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Lynn found the poise to remind Pascal of a certain drunken evening back at the University of Wisconsin, when he had been visiting some older freshman friends and she had gone out for some beers–and then some other intoxicants–with her young classmates. Lynn had taken some time off to work her way through school, and as a result she was a 24-year-old freshman, three years married to Lafe Tarragon, which she was already beginning to view as a possible mistake.

The irony was that they were trying to get pregnant. Todeschlagi couldn’t get pregnant with humani, and Lafe was beginning to claim Lynn was barren, “defective,” as she said, still bitter. Lafe had had two girlfriends who had ended up getting abortions, and so he knew there was nothing wrong with him. And then there he was, this deep-voiced young Texan, whose outer soul spoke to hers in a way Lafe’s never could. He told her he was 19 (he was 17), and caution fell by the wayside. She had always been certain somehow that Rita was his and not Lafe’s.

By the time this was sorted out, Rita was home from the movie. She had been good enough for the ice cream and was at her best and most polite when introduced around–Pascal was presented as himself, with no confusing description added, and she failed to notice that he stared at her for the rest of the afternoon. I was sure that it would  turn out all right in the end: Lafe Tarragon was too busy dodging the child support issue to pay any more attention to the younger of his escaped trophies, and Pascal would spoil her senseless–if, however, Adrian would let him. In general, Rita was over-supervised, in both her and my opinion–but then, I suppose that if there were people who would kidnap an archimago’s cat to make a political sneer, the little girl of his good friend needed to be safe as well.

As everybody was leaving, Etienne buttonholed Terry, who had emerged from his office with Dante, still scowling.

“You have *snf* got to either change your vacuum or *snf* get more competent staff. I’ve been miserable *snf* all afternoon. It’s as if that damn cat was in the *snf* room.” He sneezed. I sorta felt bad.

That was the last exciting thing that happened until the next week, which was Christmas, which was all it was hyped up to be, in my opinion. Miles of different sorts of string and oceans of rustly paper! And all those beautiful toys hanging from an actual real live in-the-house tree! True, I got yelled at a whole lot, even by Sasha, and some creep who shall be nameless got the idea from a certain veterinarian that the thing to do was to pass out squirt bottles and soak me for exploring my environment. Sadists. That tree was the most marvelous thing I’d ever seen in my year of life, but . . . I hated getting wet.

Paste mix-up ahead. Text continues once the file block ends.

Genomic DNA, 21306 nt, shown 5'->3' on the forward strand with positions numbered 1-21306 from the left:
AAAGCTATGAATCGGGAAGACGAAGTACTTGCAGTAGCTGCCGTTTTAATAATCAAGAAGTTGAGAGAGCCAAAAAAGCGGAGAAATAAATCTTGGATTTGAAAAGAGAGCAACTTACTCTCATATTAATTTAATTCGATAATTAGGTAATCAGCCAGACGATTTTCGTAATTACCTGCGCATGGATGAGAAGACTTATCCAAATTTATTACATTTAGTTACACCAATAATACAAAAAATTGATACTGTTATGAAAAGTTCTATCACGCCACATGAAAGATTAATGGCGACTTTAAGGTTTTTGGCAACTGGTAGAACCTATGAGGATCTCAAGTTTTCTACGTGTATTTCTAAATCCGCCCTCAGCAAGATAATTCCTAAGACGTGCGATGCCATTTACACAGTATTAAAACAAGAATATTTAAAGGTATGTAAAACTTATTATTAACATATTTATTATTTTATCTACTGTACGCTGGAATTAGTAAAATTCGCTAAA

“And you wanted to have the tree up early this year,” Sasha said to Terry, after scoring a sharp hit on my backside.

“Yeah, yeah, whatever. Next year I get to win for a change. She’ll be older then too. Yeah, you better wash, you furry maniac.” Terry brandished his own bottle. It was beneath me to notice this.

It was late Christmas night, and all the wonderful mess was cleared away. My daddies were cuddled on the couch, each with a glass of eggnog in one hand and a squirt bottle in the other. They were having entirely too much fun. I started giving the tree a wide berth, which they found funny as hell, and high-fived each other at. Humph,  I thought, and decided to look in on the cubs, who had been given two or three new games to play and were deep in the middle of some forbidding-looking fairy-tale forest. No joy there. I decided to go to bed early, but stopped halfway up the stairs. My outer soul was picking up something odd.

There was a rap at the door.

I heard a good-natured swear from the guard room, and Matt peeled himself off. I stayed at his heels, poised to flee. I knew who it felt like it was out there, but what did it mean? He looked through the door and his outer soul went cold. He went in to consult with Terry and Sasha.

Sasha ran upstairs and got his gun, and Terry hit the panic-button charm that had Pharaoh gating into the study within no more than ten seconds.

There was another little rap at the door. It sounded desperate. So we opened it.

Steffi and Hans stood shivering on our doorstep.

“Merry Christmas,” she said. “I know the timing leaves much to be desired, but is there any chance you would grant us asylum?” She looked around at our faces, even mine. Tears came into her eyes, and she looked over her shoulder. “It is just that this is the safest place I could think of. Please, please; there must be something you can do for us; for all of us. Please?”

Terry took a deep breath. He may not have been a master politician, but I could see him spelling it out for himself. Then he said something rude under his breath, and opened the door wider.

“Come on in, ma’am. Steffi, right? I take it you’ve quit the Kaiserin part.”

She laughed. “You are so right.” She eeked as she stepped all the way in and saw Sasha still wary with his weapon, a small sleek silhouette of death in the study. He didn’t holster it until Pharaoh reassured him that there was nobody else in the vicinity, and I was just as glad. I chose his lap as Steffi started to tell her story.

Things around us were starting to feel more normal after a few minutes–Joel got down a couple of mixing bowls for Hans to have some water and some leftovers; Steffi got some eggnog and complimented the tree, easing off her high-heeled slingbacks. All she had with her was her dog and a very large purse–she dumped it out to prove her candor–all it had in it besides purse-stuff was two sets of underwear.

“All I dared jam in.” Although she had been gated to the United States, she also had her passport–Swedish–and a thick bundle of other important-looking documents.

“I trust that this house has baffles which should defeat the spell which will fetch me home, yes?” Pharaoh nodded. She relaxed. “Good; I thought it would. That’s why this was my first choice. But I should not be missed for another little while or so.”

Pharaoh muttered under his breath and I could swear something in the air changed.“You can’t be gated out of here without my permission now. Not even the Prince of Firenzi can break this one. I had him try.”

She flashed him a huge grateful smile, and told us of her escape.